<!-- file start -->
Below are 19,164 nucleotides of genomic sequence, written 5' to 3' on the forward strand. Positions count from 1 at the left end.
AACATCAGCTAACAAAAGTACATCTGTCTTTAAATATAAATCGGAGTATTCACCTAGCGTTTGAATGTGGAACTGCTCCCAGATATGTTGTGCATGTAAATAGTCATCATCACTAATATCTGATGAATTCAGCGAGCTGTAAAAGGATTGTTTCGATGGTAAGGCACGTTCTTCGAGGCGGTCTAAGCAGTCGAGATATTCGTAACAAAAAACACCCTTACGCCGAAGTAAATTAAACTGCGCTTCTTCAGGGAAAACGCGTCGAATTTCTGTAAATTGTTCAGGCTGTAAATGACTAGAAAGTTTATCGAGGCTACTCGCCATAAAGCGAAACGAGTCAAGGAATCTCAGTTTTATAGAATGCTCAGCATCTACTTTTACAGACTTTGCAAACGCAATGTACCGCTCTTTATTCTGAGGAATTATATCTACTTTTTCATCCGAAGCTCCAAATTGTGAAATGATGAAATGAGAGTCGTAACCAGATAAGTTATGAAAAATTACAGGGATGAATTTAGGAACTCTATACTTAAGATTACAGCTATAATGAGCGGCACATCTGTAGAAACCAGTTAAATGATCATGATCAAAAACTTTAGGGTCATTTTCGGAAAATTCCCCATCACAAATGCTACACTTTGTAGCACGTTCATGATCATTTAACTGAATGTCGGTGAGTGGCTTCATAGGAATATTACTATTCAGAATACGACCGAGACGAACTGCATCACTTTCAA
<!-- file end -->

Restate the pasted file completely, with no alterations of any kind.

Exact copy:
Below are 19,164 nucleotides of genomic sequence, written 5' to 3' on the forward strand. Positions count from 1 at the left end.
AACATCAGCTAACAAAAGTACATCTGTCTTTAAATATAAATCGGAGTATTCACCTAGCGTTTGAATGTGGAACTGCTCCCAGATATGTTGTGCATGTAAATAGTCATCATCACTAATATCTGATGAATTCAGCGAGCTGTAAAAGGATTGTTTCGATGGTAAGGCACGTTCTTCGAGGCGGTCTAAGCAGTCGAGATATTCGTAACAAAAAACACCCTTACGCCGAAGTAAATTAAACTGCGCTTCTTCAGGGAAAACGCGTCGAATTTCTGTAAATTGTTCAGGCTGTAAATGACTAGAAAGTTTATCGAGGCTACTCGCCATAAAGCGAAACGAGTCAAGGAATCTCAGTTTTATAGAATGCTCAGCATCTACTTTTACAGACTTTGCAAACGCAATGTACCGCTCTTTATTCTGAGGAATTATATCTACTTTTTCATCCGAAGCTCCAAATTGTGAAATGATGAAATGAGAGTCGTAACCAGATAAGTTATGAAAAATTACAGGGATGAATTTAGGAACTCTATACTTAAGATTACAGCTATAATGAGCGGCACATCTGTAGAAACCAGTTAAATGATCATGATCAAAAACTTTAGGGTCATTTTCGGAAAATTCCCCATCACAAATGCTACACTTTGTAGCACGTTCATGATCATTTAACTGAATGTCGGTGAGTGGCTTCATAGGAATATTACTATTCAGAATACGACCGAGACGAACTGCATCACTTTCAA